The son of a civil engineer for the Navy, Burton grew up all over the country but completed most of his schooling in Southern California. He studied finance at San Diego State University. He liked to sing when he was young.

He said his father, now 88, was a “Southern Democrat,” a supporter of conservative white Democrats in the South, who became a “Reagan Democrat,” part of a massive defection of white voters from the Democratic Party that helped realign the two groupings in the second half of the 20th century.

“I grew up in the glow of the [Ronald] Reagan presidency,” said Burton, who was a registered independent for much of his life but declared himself a Republican 10 or 15 years ago. Part of what accelerated his drift to the right, he said, was the rise of the Clintons’ “corrupt empire,” as he put it, which he said was documented in “Clinton Cash,” a 2015 book by Peter Schweizer, a collaborator of Stephen K. Bannon, who was then head of Breitbart News and later became, briefly, Trump’s chief strategist.

The Clintons, he said, “subverted” Barack Obama, whose presidency, according to QAnon, caused mounting dissatisfaction in the military, where Burton has been led to believe the seed of “Q” was planted.

“Apparently military brass in the Pentagon got sick and tired of it, and they found a candidate that they could discuss everything with,” Burton said. “And apparently they went to Trump and asked Trump to run.”

I asked him why these renegades chose Trump. “They probably thought he would win,” he said.

Burton came to believe this, or at least most of it — “I don’t believe 100 percent of anything,” he told me — when he saw a post on Twitter in December of last year about someone or something operating under the alias “Q,” plotting a “countercoup of the clear coup that was underway.”

“I was just mildly interested,” Burton told me. “You know, with anything, my bullsh– detectors are up. And I always assume something is bullsh– until you sort through it, and you realize it is or isn’t, connect dots with things you know.”

There have been only a few other online theories, he said, that have piqued his interest. “Here and here,” he said. “Nothing like this.”

QAnon just struck him as immensely logical, he said: “Sometimes the best ideas are the most obvious.”

His method of political analysis, he said, is akin to the way he reads the Bible. “I don’t listen to what churches and priests interpret. I go to the most direct translation and read directly Jesus’ words and what Jesus did.”

He thinks Trump “is doing an amazing job,” and he believes the president is one of 10 people who compose Q. In his mind, two others are also civilian — most likely Stephen Miller and Kellyanne Conway, top White House aides — and seven are military.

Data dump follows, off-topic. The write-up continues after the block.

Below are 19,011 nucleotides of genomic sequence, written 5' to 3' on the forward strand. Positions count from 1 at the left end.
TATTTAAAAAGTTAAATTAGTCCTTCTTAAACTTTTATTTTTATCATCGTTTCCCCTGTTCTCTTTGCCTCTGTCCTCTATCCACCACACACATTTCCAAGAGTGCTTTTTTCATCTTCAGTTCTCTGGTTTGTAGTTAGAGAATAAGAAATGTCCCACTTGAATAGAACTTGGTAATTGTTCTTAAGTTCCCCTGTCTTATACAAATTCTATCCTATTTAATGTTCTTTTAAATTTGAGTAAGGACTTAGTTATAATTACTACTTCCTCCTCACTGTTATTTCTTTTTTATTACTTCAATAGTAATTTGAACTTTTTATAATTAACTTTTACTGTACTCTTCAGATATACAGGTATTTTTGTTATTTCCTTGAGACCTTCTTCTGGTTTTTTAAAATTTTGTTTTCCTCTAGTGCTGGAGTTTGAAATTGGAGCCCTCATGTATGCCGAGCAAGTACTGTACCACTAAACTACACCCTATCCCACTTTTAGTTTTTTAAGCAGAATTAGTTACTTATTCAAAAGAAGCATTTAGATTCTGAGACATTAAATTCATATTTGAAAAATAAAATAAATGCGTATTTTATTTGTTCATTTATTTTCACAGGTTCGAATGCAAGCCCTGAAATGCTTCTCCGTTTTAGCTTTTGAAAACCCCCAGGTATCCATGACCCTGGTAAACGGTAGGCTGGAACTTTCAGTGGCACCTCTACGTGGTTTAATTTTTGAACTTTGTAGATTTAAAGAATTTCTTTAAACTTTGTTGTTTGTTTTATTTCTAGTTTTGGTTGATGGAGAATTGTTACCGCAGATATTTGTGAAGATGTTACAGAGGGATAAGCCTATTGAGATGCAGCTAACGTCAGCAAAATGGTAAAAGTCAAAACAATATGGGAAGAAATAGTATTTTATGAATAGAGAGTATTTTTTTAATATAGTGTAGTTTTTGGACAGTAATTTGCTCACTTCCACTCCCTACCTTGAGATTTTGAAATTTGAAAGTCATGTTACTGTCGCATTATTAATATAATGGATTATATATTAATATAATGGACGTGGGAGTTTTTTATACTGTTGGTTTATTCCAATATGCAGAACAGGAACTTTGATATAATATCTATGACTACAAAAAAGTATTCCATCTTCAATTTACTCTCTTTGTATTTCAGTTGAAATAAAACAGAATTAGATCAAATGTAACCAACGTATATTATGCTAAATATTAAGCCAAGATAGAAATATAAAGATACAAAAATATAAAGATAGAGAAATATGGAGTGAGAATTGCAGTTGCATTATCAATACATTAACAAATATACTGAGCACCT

He said discounting QAnon comes from the same blindness that caused mainstream pundits to discount Trump. The problem, he said, is one of bubbles, and the fact that people in Washington assume that everyone thinks as they do.

“D.C. is seen as pigs at the trough, and Trump was seen as somebody who would go in and overturn the apple cart,” Burton said. “People don’t care that he talks about grabbing the ‘you know what,’ just like they didn’t care about [Bill] Clinton.”

Evidence that Trump’s plot is working, Burton said, lies in the planned retirement of some of his most vocal critics in Congress. Many Republicans, not all opponents of the president, are leaving their seats at the end of the year. “If you read through the Q posts,” Burton promised, “it’s clear he’s been sending signals for us.”

But for Burton, QAnon isn’t really about Trump. It’s bigger than the 45th president. Bigger even than American politics.

It’s about the screen that Burton believes conceals the truth about nearly everything we encounter. “I don’t read all the fluff,” he told me. “I go directly to the information and find out what they’re talking about. What are these posts, what are these tweets?”

“If you just clear your mind, tabula rasa, you’ll believe it, too,” he said.

This, my friends, is the mentality we are up against.  Those of us who seek a return to respectability and accountability in our government, must find a way to overcome or contend with this mentality and the people who ascribe to it.  Frankly, I’m not sure where to even begin.  Perhaps a hot shower is as good a place as any … somehow I feel a bit grungy.

“That’s Our Hitler!”

Blogger-friend Erik Hare has knocked yet another one out of the ballpark. His analysis of the latest Trump budget, and I use the term ‘budget’ loosely, is spot on, I believe. Please take a moment to read Erik’s post … I guarantee it will give you some food for thought! Thank you, Erik, for a great post and for implicit permission to share!

Barataria - The work of Erik Hare

The moment comes about halfway through Mel Brooks’ brilliant 1968 movie “The Producers”. Max Bialystock is deep into his plot to stage the worst musical ever for the purpose of having it close after one performance. All he has to do is raise far more money than the flop could possibly take to stage and no one will ask for their share of the 25,000% of the profits which has been sold to investors. The worst musical ever, “Springtime for Hitler,” has been chosen. It’s now time to cast it.

Hippie Lorenzo Saint DuBois wanders into the casting call and gives his performance. As soon as he says, “If everyone in the world had a flower instead of a gun the world would be one big smell-in!” Bialystock rises triumphantly and declares, “That’s our Hitler!”

It’s the moment when simple comedy runs boldly over the line into farce and never…